bail to juvenile delinquent

Supreme Court: In a special leave petition (‘SLP’) under Section 136 of the Constitution of India filed against the Judgment and Order of the Rajasthan High Court, wherein an appeal against the order of the Special Judge, POCSO, denying bail to the minor/accused was dismissed for offences under Sections 363, 366-A, 368, 376 of Penal Code, 1860 (‘IPC’) and Section 3, 4, 16 and 17 of Juvenile Justice (Care and Protection of Children) Act, 2015 (‘JJ Act’), the Division Bench of A.S. Bopanna and Sudhanshu Dhulia, JJ., allowed the SLP and released the accused on bail.

In the matter at hand, the family of the accused and the victim had fixed their marriage, however, due to problems between their families, the marriage arrangement was broken. Since the accused and the victim had feelings for each other, they got married in a temple. The father of the victim had filed a complaint against the accused he was arrested on 29-04-2021. A Chargesheet was filed against the petitioner for offences under Sections 363, 366-A, 368, 376 of the IPC and Section 3, 4, 16 and 17 of the JJ Act. The accused had filed the first bail application before the Juvenile Justice Board under Section 12 of the JJ Act, however, it was dismissed by the Board. The accused had filed an appeal before the Special Judge, POCSO Cases, Kota and it was dismissed vide order dated 21-10-2022. The accused had filed a Criminal Revision Petition under Section 102 of the JJ Act before the High Court, however the same was dismissed by the High Court. Thereafter, the accused had preferred second bail application before the Juvenile Justice Board, and aggrieved by the dismissal of the same, the petitioner approached the High Court, wherein, the High Court vide impugned order dismissed the appeal of the accused. The accused was aggrieved that without looking into the facts and circumstances of the case and without appreciating the evidence on record, the High Court had dismissed the criminal revision petition.

The petition raised a question before the Court that whether a child in conflict with the law should be treated as an undertrial prisoner and deserves to be released after completing half of maximum period of detention as provided under Section 436-A of the Code Criminal Procedure, 1973. The accused person’s case was that he was being tried as an adult, even though he was a minor when he was arrested. He remained in prison for 489 days as an adult, from 29-04-2021 to 30-08-2022 and after 30.08.2022, he was tried by Juvenile Justice Board and was in Child Observation Home, Kota for 242 days since then.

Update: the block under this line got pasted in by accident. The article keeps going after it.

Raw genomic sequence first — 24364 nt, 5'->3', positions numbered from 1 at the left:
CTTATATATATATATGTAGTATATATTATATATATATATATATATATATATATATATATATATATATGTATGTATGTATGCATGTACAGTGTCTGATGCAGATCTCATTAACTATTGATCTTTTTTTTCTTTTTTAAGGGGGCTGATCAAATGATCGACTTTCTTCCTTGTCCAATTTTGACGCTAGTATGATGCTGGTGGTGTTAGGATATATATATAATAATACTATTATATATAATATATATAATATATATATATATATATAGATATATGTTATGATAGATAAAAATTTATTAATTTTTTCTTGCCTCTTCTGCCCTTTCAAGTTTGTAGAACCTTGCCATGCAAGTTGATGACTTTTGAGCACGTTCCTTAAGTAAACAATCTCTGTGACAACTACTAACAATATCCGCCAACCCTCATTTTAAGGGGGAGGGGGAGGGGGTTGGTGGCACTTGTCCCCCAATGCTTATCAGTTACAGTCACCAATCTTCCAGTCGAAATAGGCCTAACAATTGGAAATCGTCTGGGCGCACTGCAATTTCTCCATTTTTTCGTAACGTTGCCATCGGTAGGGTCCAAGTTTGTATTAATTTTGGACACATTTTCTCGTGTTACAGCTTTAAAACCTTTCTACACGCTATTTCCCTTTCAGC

Regarding the nature of the order passed by the High Court, the Court said that there was no need to go into all aspects of the matter at the present stage. However, the Court noted that the accused was in custody for more than two years, therefore, the Court allowed the petition and directed that the accused be released on bail subject to the appropriate conditions being imposed by the Trial Court. The Court also directed that the petitioner shall be produced before the Trial Court forthwith and an appropriate release order should be passed.

[V.K. (Juvenile) v. State of Rajasthan, 2023 SCC OnLine SC 841, Decided on 14-07-2023]

Advocates who appeared in this case :

For the Petitioner: Advocate on Record Namit Saxena, Advocate Awnish Maithani, Advocate Shivam Raghuwanshi.

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One comment

  • It is heartening to see the judiciary recognizing the want to guard the rights of juveniles and make sure honest remedy in the prison system. Lengthy durations of pretrial detention can have extreme penalties on the intellectual and emotional well-being of younger individuals, doubtlessly impeding their probabilities of rehabilitation and reintegration into society.

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